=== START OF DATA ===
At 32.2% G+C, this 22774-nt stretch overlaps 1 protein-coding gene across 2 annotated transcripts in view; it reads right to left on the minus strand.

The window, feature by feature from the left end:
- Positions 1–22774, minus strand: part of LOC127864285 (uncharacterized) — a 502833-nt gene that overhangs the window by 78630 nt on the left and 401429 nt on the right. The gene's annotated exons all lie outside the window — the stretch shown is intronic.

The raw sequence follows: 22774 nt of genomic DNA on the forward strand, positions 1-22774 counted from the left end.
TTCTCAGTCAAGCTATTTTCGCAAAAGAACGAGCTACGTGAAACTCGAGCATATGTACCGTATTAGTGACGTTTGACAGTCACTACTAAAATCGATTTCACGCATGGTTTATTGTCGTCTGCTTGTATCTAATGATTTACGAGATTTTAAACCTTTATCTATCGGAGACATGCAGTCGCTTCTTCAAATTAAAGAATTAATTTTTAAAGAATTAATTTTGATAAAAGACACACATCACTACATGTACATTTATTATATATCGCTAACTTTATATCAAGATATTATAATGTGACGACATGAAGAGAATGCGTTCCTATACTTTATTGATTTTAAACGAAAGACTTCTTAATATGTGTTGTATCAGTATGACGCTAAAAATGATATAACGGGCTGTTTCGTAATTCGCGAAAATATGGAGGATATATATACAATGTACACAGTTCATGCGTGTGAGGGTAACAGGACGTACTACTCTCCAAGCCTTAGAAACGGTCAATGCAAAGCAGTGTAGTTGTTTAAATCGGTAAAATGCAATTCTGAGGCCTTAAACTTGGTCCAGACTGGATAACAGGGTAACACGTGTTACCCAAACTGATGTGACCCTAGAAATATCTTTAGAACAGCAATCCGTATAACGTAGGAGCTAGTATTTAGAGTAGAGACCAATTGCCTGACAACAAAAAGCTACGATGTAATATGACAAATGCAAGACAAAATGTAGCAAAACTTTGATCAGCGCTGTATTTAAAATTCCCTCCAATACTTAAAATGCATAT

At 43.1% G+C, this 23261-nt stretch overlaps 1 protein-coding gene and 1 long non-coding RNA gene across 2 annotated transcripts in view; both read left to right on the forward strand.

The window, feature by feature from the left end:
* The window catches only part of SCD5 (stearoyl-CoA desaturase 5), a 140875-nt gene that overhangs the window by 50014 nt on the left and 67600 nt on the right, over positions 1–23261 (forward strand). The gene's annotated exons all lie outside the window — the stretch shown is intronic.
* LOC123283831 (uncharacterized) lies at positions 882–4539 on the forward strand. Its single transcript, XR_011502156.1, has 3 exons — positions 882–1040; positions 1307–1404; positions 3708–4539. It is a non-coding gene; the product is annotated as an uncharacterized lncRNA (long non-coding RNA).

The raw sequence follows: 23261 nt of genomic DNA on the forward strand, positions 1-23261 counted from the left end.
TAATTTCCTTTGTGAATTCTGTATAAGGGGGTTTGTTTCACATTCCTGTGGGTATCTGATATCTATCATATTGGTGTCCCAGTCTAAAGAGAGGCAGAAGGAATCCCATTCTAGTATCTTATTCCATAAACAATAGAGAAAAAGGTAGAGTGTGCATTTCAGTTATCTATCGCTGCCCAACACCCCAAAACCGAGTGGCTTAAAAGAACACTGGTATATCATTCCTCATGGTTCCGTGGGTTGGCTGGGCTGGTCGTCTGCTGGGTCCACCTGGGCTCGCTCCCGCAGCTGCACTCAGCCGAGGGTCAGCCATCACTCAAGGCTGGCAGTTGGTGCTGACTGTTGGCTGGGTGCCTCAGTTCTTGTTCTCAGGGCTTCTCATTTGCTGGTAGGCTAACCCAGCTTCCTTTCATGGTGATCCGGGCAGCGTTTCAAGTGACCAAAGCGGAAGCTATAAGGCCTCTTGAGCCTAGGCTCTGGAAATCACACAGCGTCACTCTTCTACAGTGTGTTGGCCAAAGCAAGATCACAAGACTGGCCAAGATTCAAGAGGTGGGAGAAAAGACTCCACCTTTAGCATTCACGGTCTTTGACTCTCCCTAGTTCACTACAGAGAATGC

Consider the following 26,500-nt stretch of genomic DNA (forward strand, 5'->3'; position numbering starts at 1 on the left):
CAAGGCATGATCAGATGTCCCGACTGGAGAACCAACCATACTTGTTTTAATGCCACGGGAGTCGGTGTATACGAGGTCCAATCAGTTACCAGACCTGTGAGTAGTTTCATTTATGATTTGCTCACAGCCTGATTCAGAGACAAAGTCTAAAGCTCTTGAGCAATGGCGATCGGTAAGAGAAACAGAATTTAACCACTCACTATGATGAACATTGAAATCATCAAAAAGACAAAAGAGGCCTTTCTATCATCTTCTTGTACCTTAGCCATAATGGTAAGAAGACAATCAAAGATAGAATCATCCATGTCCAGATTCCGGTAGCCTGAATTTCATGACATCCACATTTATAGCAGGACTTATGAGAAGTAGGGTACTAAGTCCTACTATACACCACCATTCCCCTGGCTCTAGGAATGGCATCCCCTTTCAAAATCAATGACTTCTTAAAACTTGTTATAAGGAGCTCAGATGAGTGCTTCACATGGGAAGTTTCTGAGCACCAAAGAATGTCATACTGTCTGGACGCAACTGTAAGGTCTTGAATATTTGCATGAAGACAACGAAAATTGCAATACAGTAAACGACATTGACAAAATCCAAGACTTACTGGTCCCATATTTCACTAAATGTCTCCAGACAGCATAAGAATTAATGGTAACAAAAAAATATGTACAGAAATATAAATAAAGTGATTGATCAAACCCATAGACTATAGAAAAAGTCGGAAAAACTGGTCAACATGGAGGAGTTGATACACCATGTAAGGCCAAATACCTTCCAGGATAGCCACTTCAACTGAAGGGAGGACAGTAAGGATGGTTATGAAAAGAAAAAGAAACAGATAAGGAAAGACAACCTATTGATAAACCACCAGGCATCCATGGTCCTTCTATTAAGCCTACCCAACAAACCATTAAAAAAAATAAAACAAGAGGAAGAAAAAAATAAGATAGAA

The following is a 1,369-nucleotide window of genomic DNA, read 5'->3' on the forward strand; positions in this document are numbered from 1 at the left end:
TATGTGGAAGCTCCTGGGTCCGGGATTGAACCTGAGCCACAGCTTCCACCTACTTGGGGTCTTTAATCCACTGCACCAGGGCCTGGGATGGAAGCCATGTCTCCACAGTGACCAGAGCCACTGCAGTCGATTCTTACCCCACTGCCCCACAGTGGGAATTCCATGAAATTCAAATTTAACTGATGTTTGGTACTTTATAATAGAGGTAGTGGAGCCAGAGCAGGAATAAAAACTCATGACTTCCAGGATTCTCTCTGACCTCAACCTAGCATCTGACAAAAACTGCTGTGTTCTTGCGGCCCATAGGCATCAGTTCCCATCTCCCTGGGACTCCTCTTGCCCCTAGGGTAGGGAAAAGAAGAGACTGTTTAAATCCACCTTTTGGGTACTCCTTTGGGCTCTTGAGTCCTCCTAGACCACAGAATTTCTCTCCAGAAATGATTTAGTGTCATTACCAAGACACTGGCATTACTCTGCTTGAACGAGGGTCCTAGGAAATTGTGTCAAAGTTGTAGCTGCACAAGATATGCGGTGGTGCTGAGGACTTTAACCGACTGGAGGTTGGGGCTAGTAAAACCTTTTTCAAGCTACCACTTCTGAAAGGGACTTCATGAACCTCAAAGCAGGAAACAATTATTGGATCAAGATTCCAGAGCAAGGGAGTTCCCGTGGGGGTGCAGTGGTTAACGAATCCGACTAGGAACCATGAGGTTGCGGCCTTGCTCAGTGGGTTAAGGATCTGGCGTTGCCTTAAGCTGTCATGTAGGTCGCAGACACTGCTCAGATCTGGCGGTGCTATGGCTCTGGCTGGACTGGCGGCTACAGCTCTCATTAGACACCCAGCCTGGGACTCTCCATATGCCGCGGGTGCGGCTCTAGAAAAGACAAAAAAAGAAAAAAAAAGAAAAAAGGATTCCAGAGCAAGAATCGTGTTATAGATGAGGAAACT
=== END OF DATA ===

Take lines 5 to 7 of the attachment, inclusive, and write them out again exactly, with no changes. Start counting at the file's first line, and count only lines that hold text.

TTCTCAGTCAAGCTATTTTCGCAAAAGAACGAGCTACGTGAAACTCGAGCATATGTACCGTATTAGTGACGTTTGACAGTCACTACTAAAATCGATTTCACGCATGGTTTATTGTCGTCTGCTTGTATCTAATGATTTACGAGATTTTAAACCTTTATCTATCGGAGACATGCAGTCGCTTCTTCAAATTAAAGAATTAATTTTTAAAGAATTAATTTTGATAAAAGACACACATCACTACATGTACATTTATTATATATCGCTAACTTTATATCAAGATATTATAATGTGACGACATGAAGAGAATGCGTTCCTATACTTTATTGATTTTAAACGAAAGACTTCTTAATATGTGTTGTATCAGTATGACGCTAAAAATGATATAACGGGCTGTTTCGTAATTCGCGAAAATATGGAGGATATATATACAATGTACACAGTTCATGCGTGTGAGGGTAACAGGACGTACTACTCTCCAAGCCTTAGAAACGGTCAATGCAAAGCAGTGTAGTTGTTTAAATCGGTAAAATGCAATTCTGAGGCCTTAAACTTGGTCCAGACTGGATAACAGGGTAACACGTGTTACCCAAACTGATGTGACCCTAGAAATATCTTTAGAACAGCAATCCGTATAACGTAGGAGCTAGTATTTAGAGTAGAGACCAATTGCCTGACAACAAAAAGCTACGATGTAATATGACAAATGCAAGACAAAATGTAGCAAAACTTTGATCAGCGCTGTATTTAAAATTCCCTCCAATACTTAAAATGCATAT

At 43.1% G+C, this 23261-nt stretch overlaps 1 protein-coding gene and 1 long non-coding RNA gene across 2 annotated transcripts in view; both read left to right on the forward strand.

The window, feature by feature from the left end: